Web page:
The first is around the repository/archive – how many files can be stored before a new repository must be created? Several million documents is a good number to check for. What file formats can the repository handle? Does the firm offer a de-dupe process, whereby duplicated documents are discarded saving storage space?
Speed can be the difference between winning and losing a case. Speed is required throughout the process – ingestion, finding documents, and searching – without a strong search engine within the software, it shouldn’t make your shortlist. Ideally, it should be able to locate what you’re looking for by phrase or keyword within seconds or minutes.
The idea of reviewing thousands of false positives negates the point of eDiscovery. You need to be confident that the technology is delivering accurate results – and in context if possible. It’s not just about the specific search term, but also elements such as word order, misspellings, and context around that term that should be validated and returned.
4. How does the company innovate?
It isn’t that companies need to be constantly changing their technology or the processes they have for onboarding customers or managing their employees. It’s that they need to be open to new ideas, new methodologies and keep pace with what else is in the market.
For most eDiscovery vendors this innovation is inherent within their organization – they’ve chosen to work in a crowded category, and therefore to rise above the rest must have a high base level of innovation. However, those that can keep pace and improve their technology at regular intervals are more likely to be able to stay ahead of the market, ensuring the longevity of the company.
Innovation around file format, for example, is essential – clients have a constant wave of new formats to be archived and ingested – being able to cope with not just email, voice, and data files, but also more industry-specific file formats are crucial if you work within those sectors.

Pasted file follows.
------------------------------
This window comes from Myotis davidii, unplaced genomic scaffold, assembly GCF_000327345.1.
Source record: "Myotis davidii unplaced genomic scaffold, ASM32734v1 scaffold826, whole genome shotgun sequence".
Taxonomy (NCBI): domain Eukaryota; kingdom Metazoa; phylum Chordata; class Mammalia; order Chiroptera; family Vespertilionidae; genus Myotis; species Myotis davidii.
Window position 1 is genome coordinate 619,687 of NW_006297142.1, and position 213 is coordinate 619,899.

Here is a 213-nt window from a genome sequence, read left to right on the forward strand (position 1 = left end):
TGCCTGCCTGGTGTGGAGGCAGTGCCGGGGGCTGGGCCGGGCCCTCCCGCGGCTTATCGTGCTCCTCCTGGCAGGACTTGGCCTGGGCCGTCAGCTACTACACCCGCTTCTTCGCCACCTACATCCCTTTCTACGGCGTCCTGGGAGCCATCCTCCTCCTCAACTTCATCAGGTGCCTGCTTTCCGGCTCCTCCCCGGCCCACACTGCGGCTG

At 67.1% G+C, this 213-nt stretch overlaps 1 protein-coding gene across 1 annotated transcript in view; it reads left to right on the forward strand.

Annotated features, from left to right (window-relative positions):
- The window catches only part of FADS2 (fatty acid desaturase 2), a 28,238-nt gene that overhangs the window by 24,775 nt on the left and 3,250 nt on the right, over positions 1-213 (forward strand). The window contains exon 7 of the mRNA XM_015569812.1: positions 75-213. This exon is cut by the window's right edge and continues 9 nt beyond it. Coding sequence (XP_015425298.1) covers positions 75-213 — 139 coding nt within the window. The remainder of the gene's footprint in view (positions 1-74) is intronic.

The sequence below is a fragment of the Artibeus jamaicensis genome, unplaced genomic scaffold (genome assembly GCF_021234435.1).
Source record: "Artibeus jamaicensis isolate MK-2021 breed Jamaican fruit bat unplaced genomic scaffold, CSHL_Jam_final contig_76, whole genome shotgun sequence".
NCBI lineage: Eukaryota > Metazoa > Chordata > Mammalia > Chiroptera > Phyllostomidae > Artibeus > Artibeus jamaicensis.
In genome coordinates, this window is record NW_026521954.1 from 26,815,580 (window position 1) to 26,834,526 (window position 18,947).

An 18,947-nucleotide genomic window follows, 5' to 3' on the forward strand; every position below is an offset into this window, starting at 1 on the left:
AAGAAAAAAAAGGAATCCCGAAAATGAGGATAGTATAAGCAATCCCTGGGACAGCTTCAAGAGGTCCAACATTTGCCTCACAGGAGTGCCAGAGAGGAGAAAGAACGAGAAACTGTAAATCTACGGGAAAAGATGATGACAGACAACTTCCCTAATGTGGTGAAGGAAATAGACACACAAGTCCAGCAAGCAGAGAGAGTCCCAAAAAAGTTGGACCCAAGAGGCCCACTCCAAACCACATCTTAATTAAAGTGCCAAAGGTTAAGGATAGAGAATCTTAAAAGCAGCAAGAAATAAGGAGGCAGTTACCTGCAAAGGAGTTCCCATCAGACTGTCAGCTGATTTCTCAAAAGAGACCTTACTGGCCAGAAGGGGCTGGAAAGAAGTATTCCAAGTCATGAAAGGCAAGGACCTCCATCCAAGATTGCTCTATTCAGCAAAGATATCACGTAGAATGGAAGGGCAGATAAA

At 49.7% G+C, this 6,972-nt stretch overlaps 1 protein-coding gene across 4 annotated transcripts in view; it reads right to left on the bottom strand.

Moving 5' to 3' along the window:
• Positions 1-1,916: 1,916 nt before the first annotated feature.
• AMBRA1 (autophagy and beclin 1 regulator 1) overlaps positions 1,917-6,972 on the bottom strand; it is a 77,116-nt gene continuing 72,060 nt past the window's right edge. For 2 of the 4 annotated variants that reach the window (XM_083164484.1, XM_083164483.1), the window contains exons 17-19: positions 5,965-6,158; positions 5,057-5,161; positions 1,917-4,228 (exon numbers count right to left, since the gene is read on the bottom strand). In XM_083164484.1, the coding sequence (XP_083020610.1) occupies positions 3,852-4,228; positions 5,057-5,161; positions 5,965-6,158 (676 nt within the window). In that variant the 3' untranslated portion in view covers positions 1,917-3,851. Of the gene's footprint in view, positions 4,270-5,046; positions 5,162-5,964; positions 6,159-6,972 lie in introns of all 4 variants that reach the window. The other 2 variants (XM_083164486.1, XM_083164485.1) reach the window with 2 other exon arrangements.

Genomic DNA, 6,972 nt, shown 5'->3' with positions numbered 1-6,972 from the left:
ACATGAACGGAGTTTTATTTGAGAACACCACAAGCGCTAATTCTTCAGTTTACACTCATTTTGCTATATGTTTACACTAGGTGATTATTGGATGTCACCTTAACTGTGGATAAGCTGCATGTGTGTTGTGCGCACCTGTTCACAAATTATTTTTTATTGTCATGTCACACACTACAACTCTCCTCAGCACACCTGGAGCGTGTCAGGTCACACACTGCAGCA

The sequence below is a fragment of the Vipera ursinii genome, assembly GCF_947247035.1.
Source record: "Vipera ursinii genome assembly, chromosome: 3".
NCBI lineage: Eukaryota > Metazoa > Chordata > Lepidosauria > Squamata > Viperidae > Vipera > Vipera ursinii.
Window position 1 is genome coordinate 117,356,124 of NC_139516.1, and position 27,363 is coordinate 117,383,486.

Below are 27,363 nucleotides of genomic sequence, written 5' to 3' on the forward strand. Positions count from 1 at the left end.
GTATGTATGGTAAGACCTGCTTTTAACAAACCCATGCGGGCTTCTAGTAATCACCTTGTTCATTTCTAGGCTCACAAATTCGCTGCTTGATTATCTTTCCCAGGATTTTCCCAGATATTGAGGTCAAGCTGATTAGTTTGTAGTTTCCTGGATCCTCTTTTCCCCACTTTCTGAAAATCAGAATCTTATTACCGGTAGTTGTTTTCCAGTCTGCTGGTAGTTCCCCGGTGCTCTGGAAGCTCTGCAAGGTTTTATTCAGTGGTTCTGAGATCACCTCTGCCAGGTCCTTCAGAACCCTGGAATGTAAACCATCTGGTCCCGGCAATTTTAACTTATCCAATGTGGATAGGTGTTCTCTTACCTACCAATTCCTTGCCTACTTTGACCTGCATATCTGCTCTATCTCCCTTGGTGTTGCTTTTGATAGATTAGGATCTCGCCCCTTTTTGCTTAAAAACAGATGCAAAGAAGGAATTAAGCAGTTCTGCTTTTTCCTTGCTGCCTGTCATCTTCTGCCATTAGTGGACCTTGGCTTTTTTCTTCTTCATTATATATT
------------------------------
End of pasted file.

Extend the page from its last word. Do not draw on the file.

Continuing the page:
5. Integration and additional services
The last thing any organization needs is to have finally selected a vendor or service provider, and then have integration take two years or more to complete. By then your case is over, your competitors have already won, and they’ve moved on.
You need to examine what features and functions your eDiscovery vendor or service provider offers – does it include storage, archiving, file organization, compliance, and records management for example? If you require these services, it’s worth checking the integration between those elements and your existing systems. The more software that needs to be installed, the more likely you are to incur integration issues.
When it comes to additional services, some organizations will charge extra, so awareness of pricing will ensure budgets aren’t busted and expectations are managed carefully. Having a vendor who is transparent with their pricing structure and invoice time, as well as whether they charge for elements such as support services and training is a must.
This list is far from exhaustive – we haven’t covered any options around AI or analytics which many eDiscovery software vendors are now offering. But what this list gives you is a comprehensive place to start, that will help you devise a shortlist of vendors or outsourced options that should at least be in the running.
As we noted earlier this year, the litigation floodgates are opening, and as firms scramble to meet client needs, as well as drive new business, using new technology or an outsourced service provider may be the answer due to alternative different pricing, scalability, and expertise.
Whatever option you decide upon, the specific details should be worked out in collaboration with your IT, finance/procurement, and legal teams to ensure you get the service or software that’s going to deliver the outcomes you need and help you drive successful case outcomes.
For a reliable, innovative litigation support partner contact us and see how we stack up against your shortlist.